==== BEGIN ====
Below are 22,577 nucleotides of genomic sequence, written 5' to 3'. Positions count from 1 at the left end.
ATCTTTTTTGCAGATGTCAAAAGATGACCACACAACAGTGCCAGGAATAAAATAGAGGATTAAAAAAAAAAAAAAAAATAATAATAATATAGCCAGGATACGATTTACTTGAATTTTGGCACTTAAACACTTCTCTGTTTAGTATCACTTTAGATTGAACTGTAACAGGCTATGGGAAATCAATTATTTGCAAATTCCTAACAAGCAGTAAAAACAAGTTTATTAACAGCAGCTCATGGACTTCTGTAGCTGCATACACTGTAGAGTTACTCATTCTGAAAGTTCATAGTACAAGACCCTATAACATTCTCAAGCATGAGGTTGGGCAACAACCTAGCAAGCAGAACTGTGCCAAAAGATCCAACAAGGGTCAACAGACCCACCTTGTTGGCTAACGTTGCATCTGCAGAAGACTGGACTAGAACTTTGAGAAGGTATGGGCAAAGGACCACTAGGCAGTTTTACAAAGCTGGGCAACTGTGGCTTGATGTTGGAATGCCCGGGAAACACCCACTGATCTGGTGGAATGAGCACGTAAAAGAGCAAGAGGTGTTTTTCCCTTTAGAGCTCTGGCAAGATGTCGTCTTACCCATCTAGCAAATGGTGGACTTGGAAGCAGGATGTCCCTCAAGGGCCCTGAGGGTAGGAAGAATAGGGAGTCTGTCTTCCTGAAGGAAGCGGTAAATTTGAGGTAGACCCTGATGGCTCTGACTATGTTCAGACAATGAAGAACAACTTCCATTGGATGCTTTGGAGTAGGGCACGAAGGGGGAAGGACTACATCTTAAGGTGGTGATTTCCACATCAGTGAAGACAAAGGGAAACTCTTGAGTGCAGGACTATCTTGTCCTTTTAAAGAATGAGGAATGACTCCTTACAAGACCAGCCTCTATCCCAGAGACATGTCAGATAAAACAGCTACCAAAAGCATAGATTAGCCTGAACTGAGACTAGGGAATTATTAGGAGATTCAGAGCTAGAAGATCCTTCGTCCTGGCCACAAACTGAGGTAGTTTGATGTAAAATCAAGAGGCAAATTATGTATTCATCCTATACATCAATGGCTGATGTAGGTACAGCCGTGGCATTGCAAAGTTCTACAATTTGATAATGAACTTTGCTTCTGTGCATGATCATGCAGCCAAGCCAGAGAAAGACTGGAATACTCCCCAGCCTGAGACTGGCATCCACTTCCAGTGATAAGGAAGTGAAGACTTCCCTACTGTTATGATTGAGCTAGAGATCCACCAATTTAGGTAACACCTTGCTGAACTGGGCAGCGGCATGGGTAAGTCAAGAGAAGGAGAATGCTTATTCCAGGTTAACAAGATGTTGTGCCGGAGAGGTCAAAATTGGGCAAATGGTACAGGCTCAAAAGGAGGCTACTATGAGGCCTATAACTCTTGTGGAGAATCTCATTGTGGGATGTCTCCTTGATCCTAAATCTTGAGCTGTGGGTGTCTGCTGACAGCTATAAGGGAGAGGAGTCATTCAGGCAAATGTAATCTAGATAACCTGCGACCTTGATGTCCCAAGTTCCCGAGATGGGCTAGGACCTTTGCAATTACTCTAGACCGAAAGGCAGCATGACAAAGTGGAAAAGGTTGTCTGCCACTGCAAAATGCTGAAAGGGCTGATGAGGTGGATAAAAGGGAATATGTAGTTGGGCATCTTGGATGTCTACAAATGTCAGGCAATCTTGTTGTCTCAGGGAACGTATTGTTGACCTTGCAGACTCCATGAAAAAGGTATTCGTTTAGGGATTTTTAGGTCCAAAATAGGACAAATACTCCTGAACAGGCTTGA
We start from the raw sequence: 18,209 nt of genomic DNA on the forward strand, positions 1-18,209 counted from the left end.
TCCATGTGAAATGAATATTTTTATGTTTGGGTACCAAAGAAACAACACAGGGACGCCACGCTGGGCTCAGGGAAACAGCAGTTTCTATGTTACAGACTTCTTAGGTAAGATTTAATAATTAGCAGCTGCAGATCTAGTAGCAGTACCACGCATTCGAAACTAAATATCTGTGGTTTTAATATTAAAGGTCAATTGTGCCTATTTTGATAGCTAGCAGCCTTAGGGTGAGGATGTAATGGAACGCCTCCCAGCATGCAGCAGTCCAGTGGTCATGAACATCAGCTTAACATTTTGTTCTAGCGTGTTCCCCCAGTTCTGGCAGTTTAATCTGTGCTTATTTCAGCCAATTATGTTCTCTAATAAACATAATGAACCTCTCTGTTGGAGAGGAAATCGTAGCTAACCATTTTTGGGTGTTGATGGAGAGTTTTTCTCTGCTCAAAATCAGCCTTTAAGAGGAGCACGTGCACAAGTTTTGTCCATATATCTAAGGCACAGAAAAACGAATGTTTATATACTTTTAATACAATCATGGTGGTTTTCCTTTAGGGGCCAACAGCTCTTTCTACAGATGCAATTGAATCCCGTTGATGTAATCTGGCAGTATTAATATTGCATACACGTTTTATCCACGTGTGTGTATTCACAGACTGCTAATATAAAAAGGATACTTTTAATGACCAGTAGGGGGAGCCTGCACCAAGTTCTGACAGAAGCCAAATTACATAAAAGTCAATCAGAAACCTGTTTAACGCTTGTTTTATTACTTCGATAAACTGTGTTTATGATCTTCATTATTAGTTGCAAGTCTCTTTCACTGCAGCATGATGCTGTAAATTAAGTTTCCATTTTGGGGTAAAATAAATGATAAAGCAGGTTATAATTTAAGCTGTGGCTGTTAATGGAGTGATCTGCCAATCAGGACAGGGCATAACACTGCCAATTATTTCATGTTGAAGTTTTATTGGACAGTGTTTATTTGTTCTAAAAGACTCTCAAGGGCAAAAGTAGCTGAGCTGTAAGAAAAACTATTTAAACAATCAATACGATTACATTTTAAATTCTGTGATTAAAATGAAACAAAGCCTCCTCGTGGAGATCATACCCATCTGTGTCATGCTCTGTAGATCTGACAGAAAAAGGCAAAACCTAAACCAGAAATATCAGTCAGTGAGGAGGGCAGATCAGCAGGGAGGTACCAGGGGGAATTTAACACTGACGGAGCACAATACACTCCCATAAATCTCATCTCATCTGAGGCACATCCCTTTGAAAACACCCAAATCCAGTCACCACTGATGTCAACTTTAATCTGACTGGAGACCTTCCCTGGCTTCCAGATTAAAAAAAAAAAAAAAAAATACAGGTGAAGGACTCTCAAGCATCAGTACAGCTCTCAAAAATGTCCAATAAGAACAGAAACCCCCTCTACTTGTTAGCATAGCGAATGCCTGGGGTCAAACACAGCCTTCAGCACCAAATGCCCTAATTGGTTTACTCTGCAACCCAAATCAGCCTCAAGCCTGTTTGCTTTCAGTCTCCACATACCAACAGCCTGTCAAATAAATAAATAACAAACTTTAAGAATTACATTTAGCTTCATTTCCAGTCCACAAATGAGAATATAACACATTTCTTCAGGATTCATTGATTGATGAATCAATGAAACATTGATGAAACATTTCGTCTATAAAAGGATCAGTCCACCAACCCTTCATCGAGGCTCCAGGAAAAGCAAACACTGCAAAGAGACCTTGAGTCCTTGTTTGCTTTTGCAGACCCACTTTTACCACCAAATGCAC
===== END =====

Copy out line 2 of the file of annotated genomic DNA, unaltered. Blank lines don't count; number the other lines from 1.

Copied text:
ATCTTTTTTGCAGATGTCAAAAGATGACCACACAACAGTGCCAGGAATAAAATAGAGGATTAAAAAAAAAAAAAAAAATAATAATAATATAGCCAGGATACGATTTACTTGAATTTTGGCACTTAAACACTTCTCTGTTTAGTATCACTTTAGATTGAACTGTAACAGGCTATGGGAAATCAATTATTTGCAAATTCCTAACAAGCAGTAAAAACAAGTTTATTAACAGCAGCTCATGGACTTCTGTAGCTGCATACACTGTAGAGTTACTCATTCTGAAAGTTCATAGTACAAGACCCTATAACATTCTCAAGCATGAGGTTGGGCAACAACCTAGCAAGCAGAACTGTGCCAAAAGATCCAACAAGGGTCAACAGACCCACCTTGTTGGCTAACGTTGCATCTGCAGAAGACTGGACTAGAACTTTGAGAAGGTATGGGCAAAGGACCACTAGGCAGTTTTACAAAGCTGGGCAACTGTGGCTTGATGTTGGAATGCCCGGGAAACACCCACTGATCTGGTGGAATGAGCACGTAAAAGAGCAAGAGGTGTTTTTCCCTTTAGAGCTCTGGCAAGATGTCGTCTTACCCATCTAGCAAATGGTGGACTTGGAAGCAGGATGTCCCTCAAGGGCCCTGAGGGTAGGAAGAATAGGGAGTCTGTCTTCCTGAAGGAAGCGGTAAATTTGAGGTAGACCCTGATGGCTCTGACTATGTTCAGACAATGAAGAACAACTTCCATTGGATGCTTTGGAGTAGGGCACGAAGGGGGAAGGACTACATCTTAAGGTGGTGATTTCCACATCAGTGAAGACAAAGGGAAACTCTTGAGTGCAGGACTATCTTGTCCTTTTAAAGAATGAGGAATGACTCCTTACAAGACCAGCCTCTATCCCAGAGACATGTCAGATAAAACAGCTACCAAAAGCATAGATTAGCCTGAACTGAGACTAGGGAATTATTAGGAGATTCAGAGCTAGAAGATCCTTCGTCCTGGCCACAAACTGAGGTAGTTTGATGTAAAATCAAGAGGCAAATTATGTATTCATCCTATACATCAATGGCTGATGTAGGTACAGCCGTGGCATTGCAAAGTTCTACAATTTGATAATGAACTTTGCTTCTGTGCATGATCATGCAGCCAAGCCAGAGAAAGACTGGAATACTCCCCAGCCTGAGACTGGCATCCACTTCCAGTGATAAGGAAGTGAAGACTTCCCTACTGTTATGATTGAGCTAGAGATCCACCAATTTAGGTAACACCTTGCTGAACTGGGCAGCGGCATGGGTAAGTCAAGAGAAGGAGAATGCTTATTCCAGGTTAACAAGATGTTGTGCCGGAGAGGTCAAAATTGGGCAAATGGTACAGGCTCAAAAGGAGGCTACTATGAGGCCTATAACTCTTGTGGAGAATCTCATTGTGGGATGTCTCCTTGATCCTAAATCTTGAGCTGTGGGTGTCTGCTGACAGCTATAAGGGAGAGGAGTCATTCAGGCAAATGTAATCTAGATAACCTGCGACCTTGATGTCCCAAGTTCCCGAGATGGGCTAGGACCTTTGCAATTACTCTAGACCGAAAGGCAGCATGACAAAGTGGAAAAGGTTGTCTGCCACTGCAAAATGCTGAAAGGGCTGATGAGGTGGATAAAAGGGAATATGTAGTTGGGCATCTTGGATGTCTACAAATGTCAGGCAATCTTGTTGTCTCAGGGAACGTATTGTTGACCTTGCAGACTCCATGAAAAAGGTATTCGTTTAGGGATTTTTAGGTCCAAAATAGGACAAATACTCCTGAACAGGCTTGA